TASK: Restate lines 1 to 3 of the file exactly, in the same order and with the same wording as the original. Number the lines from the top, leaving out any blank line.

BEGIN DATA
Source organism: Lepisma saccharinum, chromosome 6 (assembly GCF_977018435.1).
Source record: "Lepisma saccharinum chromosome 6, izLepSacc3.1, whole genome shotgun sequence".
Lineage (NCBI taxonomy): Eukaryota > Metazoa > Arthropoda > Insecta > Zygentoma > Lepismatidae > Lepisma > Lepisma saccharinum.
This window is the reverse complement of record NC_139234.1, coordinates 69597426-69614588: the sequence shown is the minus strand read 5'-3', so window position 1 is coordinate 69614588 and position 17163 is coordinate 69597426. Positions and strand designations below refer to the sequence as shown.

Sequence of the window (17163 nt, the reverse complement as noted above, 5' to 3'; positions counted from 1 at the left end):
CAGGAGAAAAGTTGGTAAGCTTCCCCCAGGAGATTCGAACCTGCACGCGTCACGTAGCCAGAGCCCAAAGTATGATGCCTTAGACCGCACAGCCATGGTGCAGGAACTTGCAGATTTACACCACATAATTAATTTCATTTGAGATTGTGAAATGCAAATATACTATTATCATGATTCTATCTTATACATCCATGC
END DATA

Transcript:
Source organism: Lepisma saccharinum, chromosome 6 (assembly GCF_977018435.1).
Source record: "Lepisma saccharinum chromosome 6, izLepSacc3.1, whole genome shotgun sequence".
Lineage (NCBI taxonomy): Eukaryota > Metazoa > Arthropoda > Insecta > Zygentoma > Lepismatidae > Lepisma > Lepisma saccharinum.